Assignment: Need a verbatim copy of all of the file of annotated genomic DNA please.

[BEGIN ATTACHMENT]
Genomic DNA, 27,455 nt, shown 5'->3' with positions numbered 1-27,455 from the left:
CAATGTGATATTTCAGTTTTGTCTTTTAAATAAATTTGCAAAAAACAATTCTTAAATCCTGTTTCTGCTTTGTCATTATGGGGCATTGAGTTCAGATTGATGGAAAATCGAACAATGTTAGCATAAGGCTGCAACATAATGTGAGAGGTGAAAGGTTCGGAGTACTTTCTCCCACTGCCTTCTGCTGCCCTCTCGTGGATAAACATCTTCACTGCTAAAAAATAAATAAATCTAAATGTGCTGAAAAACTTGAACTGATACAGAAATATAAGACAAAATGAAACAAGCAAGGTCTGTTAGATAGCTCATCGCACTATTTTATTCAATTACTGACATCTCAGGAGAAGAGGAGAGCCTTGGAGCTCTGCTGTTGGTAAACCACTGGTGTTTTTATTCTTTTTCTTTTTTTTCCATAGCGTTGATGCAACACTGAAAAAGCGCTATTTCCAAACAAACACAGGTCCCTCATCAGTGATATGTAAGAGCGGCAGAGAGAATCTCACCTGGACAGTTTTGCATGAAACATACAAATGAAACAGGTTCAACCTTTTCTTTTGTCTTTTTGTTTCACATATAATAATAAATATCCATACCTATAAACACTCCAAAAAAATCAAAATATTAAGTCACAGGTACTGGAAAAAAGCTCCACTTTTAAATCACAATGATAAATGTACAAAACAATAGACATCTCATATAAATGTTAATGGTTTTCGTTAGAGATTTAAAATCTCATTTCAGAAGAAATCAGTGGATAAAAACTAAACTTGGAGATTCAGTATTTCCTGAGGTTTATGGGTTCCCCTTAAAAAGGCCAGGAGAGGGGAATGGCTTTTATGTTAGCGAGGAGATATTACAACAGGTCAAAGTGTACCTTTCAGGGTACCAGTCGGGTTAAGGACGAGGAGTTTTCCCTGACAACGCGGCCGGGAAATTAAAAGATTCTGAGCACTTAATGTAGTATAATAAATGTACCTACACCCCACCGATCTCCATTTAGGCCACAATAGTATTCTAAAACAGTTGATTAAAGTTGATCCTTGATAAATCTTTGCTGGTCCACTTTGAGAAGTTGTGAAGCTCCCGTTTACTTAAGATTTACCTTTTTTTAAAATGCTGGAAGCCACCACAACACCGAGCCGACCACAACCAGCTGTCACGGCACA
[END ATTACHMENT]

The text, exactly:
Genomic DNA, 27,455 nt, shown 5'->3' with positions numbered 1-27,455 from the left:
CAATGTGATATTTCAGTTTTGTCTTTTAAATAAATTTGCAAAAAACAATTCTTAAATCCTGTTTCTGCTTTGTCATTATGGGGCATTGAGTTCAGATTGATGGAAAATCGAACAATGTTAGCATAAGGCTGCAACATAATGTGAGAGGTGAAAGGTTCGGAGTACTTTCTCCCACTGCCTTCTGCTGCCCTCTCGTGGATAAACATCTTCACTGCTAAAAAATAAATAAATCTAAATGTGCTGAAAAACTTGAACTGATACAGAAATATAAGACAAAATGAAACAAGCAAGGTCTGTTAGATAGCTCATCGCACTATTTTATTCAATTACTGACATCTCAGGAGAAGAGGAGAGCCTTGGAGCTCTGCTGTTGGTAAACCACTGGTGTTTTTATTCTTTTTCTTTTTTTTCCATAGCGTTGATGCAACACTGAAAAAGCGCTATTTCCAAACAAACACAGGTCCCTCATCAGTGATATGTAAGAGCGGCAGAGAGAATCTCACCTGGACAGTTTTGCATGAAACATACAAATGAAACAGGTTCAACCTTTTCTTTTGTCTTTTTGTTTCACATATAATAATAAATATCCATACCTATAAACACTCCAAAAAAATCAAAATATTAAGTCACAGGTACTGGAAAAAAGCTCCACTTTTAAATCACAATGATAAATGTACAAAACAATAGACATCTCATATAAATGTTAATGGTTTTCGTTAGAGATTTAAAATCTCATTTCAGAAGAAATCAGTGGATAAAAACTAAACTTGGAGATTCAGTATTTCCTGAGGTTTATGGGTTCCCCTTAAAAAGGCCAGGAGAGGGGAATGGCTTTTATGTTAGCGAGGAGATATTACAACAGGTCAAAGTGTACCTTTCAGGGTACCAGTCGGGTTAAGGACGAGGAGTTTTCCCTGACAACGCGGCCGGGAAATTAAAAGATTCTGAGCACTTAATGTAGTATAATAAATGTACCTACACCCCACCGATCTCCATTTAGGCCACAATAGTATTCTAAAACAGTTGATTAAAGTTGATCCTTGATAAATCTTTGCTGGTCCACTTTGAGAAGTTGTGAAGCTCCCGTTTACTTAAGATTTACCTTTTTTTAAAATGCTGGAAGCCACCACAACACCGAGCCGACCACAACCAGCTGTCACGGCACA